I stood Lewis’s bed on its end with the intention of dragging it in to the hallway but managed to get it so wedged in the door frame that I’ve had to Google ‘proctologist’ to find a way to remove it without causing any damage.

Here Comes The Wolf

There were no muscle relaxant lubricants on hand, however, so after counselling the frame, by adopting a low tone and saying ‘okay, you might feel a little prick’, I shouldered the bed out of it and laid it down and then searched the house for an Allen Key, resigned to the fact that I’d have to get my ‘handy-man’ on.

I’ve put my ‘Melancholy Playlist’ on repeat because I’m feeling melancholy – though I’m not sure why. It’s not because Tyson has been having night terrors – screaming down the hall for the safety of Mummy and Daddy’s bedroom – or that Lewis has been suffering nightmares as well. That’s the reason Reservoir Mum and I have decided to move them in to the same bedroom; so they can keep each other company… but my low mood is attached to something a tad deeper and less clear.

The plan is to move Lewis and Tyson’s bed into Maki’s old room, to move Maki’s cot into Lewis’s old room, and to move the truckload of communal toys – which are currently in Maki’s room – into Tyson’s old room and if I can get all that done without Allen-Keying myself in the eyeball I’ll be amazed and will celebrate my heroics tonight by drinking red wine as I listen to Smalltown Boy by Bronski Beat and transcribing my interview with Julia Morris.

It’s as I’m walking with an armful of toy pieces (which are completely unrelated to each other ) to Tyson’s old room, that A Good Heart by Feargal Sharkey comes on, and for some reason I get a visual memory of a recurrent nightmare from my own childhood…

It’s night-time and I’m lying on the backseat as we’re driving along a city street. The overhead lights are pulsing by rhythmically and I’m in that dull, pre-sleep state reserved for children who are feeling safe and secure in the presence of their parents. Suddenly, the sound of the car’s engine is gone and there’s a hush around me. When I glance at Mum and Dad in the front I feel the first ripple of fear; they’re too still. It’s as if they’re hiding something from me. I sit up and look down the long empty street behind us and see, in the distance, two red eyes glowing in the dark and gaining on us rapidly. Within seconds the head of a wolf with its teeth bared morphs from the darkness. When I lean back for my parents they turn and lurch towards me – their eyes the same red as the wolf’s, their lips bunched into a snarl – and push me from the car. I fall to the road, screaming for them, as the wolf leaps to claim me.

Unfortunately Maki’s cot won’t penetrate the doorframe either and it’s as I’m on my hands and knees cursing and searching for the Allen Key that I wonder about the origin of that nightmare. Despite having a great childhood where I felt loved and safe, being rejected by my parents was a common theme in my early night terrors, so I can only assume that the fear is rooted in something biological and hormonal and beyond my parent’s ability to relieve.

moving-furnitureLove My Way by The Psychedelic Furs is playing as I reassemble Maki’s cot in Lewis’s old room and this rearranging, and the effort involved, is like putting my knotted emotion through a sieve. I feel I’m on the verge of understanding myself a little better.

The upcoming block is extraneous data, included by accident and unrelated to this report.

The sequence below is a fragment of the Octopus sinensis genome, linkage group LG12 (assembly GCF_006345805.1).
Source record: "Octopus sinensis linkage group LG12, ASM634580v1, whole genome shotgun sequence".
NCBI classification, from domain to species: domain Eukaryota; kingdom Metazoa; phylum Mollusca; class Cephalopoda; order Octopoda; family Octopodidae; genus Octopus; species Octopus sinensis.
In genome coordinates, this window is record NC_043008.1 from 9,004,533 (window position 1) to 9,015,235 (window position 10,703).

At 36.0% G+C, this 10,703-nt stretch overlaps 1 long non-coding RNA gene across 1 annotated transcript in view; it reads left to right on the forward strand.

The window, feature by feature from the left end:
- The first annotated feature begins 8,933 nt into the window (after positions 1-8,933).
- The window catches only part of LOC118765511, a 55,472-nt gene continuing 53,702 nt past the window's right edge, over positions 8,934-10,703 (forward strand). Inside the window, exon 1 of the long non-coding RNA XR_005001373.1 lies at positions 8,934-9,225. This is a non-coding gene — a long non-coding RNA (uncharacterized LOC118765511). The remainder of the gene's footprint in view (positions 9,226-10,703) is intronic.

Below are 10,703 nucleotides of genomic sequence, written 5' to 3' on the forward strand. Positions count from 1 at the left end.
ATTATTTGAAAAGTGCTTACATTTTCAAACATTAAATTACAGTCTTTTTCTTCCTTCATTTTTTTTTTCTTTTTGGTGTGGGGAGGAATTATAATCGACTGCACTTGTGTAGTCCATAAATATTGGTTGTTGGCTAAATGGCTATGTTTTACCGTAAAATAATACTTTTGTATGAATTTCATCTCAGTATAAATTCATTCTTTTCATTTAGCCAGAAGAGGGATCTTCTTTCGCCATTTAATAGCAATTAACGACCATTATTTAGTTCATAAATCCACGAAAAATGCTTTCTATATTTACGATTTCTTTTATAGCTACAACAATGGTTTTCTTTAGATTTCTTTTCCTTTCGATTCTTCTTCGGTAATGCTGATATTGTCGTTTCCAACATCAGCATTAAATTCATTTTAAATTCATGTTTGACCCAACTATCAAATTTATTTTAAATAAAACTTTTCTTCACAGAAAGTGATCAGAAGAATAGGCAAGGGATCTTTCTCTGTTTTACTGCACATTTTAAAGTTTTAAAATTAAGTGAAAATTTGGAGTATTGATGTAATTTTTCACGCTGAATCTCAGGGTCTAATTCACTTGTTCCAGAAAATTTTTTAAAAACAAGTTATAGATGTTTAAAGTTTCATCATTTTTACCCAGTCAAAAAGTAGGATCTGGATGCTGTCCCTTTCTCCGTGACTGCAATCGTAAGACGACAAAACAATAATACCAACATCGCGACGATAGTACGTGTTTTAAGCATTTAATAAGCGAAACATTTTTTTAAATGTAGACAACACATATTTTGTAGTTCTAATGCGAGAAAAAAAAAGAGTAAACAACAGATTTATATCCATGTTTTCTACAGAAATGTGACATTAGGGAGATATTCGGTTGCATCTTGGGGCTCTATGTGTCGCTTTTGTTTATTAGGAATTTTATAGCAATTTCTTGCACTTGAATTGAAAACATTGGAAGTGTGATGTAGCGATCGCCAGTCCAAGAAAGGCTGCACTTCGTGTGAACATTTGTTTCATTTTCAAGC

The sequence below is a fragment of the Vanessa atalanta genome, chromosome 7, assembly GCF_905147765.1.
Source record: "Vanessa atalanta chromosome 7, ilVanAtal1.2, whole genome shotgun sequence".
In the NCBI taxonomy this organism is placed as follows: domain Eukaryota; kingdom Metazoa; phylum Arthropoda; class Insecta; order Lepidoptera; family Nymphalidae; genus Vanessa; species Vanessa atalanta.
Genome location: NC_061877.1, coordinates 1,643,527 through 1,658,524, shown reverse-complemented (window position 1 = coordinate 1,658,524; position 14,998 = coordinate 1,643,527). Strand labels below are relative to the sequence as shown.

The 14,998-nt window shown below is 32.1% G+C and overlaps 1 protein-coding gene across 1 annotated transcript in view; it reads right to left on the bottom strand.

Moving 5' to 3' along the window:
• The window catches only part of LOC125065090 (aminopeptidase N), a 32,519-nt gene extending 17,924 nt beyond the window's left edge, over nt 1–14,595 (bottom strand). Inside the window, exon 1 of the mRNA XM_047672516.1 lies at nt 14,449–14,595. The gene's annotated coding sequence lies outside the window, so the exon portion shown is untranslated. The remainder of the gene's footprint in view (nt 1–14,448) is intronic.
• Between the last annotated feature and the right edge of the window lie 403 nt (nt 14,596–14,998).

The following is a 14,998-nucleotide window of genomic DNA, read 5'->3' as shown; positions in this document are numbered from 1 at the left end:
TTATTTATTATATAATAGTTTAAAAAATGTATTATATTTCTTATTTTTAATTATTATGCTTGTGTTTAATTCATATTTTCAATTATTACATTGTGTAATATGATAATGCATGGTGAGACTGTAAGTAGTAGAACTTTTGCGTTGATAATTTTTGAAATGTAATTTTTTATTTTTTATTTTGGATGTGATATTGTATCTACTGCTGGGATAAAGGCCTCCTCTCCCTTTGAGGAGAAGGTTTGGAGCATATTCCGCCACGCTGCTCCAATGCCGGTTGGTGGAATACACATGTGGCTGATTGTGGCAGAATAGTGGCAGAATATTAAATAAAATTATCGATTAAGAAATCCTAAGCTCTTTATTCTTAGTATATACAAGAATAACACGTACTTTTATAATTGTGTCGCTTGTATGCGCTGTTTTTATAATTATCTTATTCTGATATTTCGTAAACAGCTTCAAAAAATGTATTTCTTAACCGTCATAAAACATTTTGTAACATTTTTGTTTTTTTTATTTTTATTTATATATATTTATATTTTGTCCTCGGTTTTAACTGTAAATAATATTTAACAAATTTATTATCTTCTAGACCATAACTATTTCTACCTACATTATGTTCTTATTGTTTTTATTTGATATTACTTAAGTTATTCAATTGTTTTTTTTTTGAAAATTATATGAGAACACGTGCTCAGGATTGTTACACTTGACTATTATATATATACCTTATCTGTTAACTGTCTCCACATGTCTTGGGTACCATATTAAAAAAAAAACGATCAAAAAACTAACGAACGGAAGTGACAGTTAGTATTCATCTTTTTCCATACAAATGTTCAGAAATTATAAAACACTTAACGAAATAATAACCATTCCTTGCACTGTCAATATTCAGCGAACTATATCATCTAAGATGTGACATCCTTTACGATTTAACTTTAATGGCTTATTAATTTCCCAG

When we were pregnant with Archie – our first child – Reservoir Mum’s Nana said, ‘Now you’ll know what it means to worry,’ and although I patted her condescendingly on the shoulder at the time and asked her to knit me a beanie and later mimicked her voice as I repeated her statement to Reservoir Mum, I get it now. And she was right.

I can run down the hall towards Tyson – as he runs down the hall for me – and carry him to the safety or our bed, and I can go to Lewis in the middle of the night and brush the hair from his forehead until he falls back to a more peaceful sleep, but the nightmares are a suffering I cannot take away from them, or prevent. I’ll move things around, as I’m doing now, and try different things and run to them wherever they are for the rest of their lives but no matter how hard I try, my children will encounter suffering in its various forms.

With Maki’s cot erect again in the corner of his new room and my Allen Key heroics just about finished I wander to the living room, listening to Cyndi Lauper’s Time After Time, and look across our backyard to the expanse of the public reserve behind out property.

I was feeling helpless. That’s what it was. And from that came the dullness of despair.

My children will continue to encounter a suffering that is all theirs and no matter how close we are to each other there will always be a distance I just can’t bridge. That’s what Nana was talking about; there’s only so far we can carry our children before they have to rely on their own devices. That’s what it means to worry.

This has been a cathartic experience and walking my way through the melancholy haze has allowed for perspective. The wolf in my nightmare is still after me. I’ve felt its eyes on me throughout my life and the image of it appearing from the darkness is strongest whenever I’m taking life for granted or feeling disconnected. It reminds me that I’m running out of time; that I have to adjust my focus and that there’s no one can who can do that for me.  

I feel good about the changes down the hall and I know the boys will love it when they get home to see it. Tonight Lewis and Tyson will be jumping in to bed, sharing a room together for the first time, and they’ll be happy. Reservoir Mum and I will share in that and the wolf and the worry will retreat back into the darkness. For a while.

And hey, I didn’t gouge my eyes out with the Allen Key. And you know what that means! Tonight I’ll be transcribing the Julia Morris interview with red wine, Bronski Beat, and further dramatics!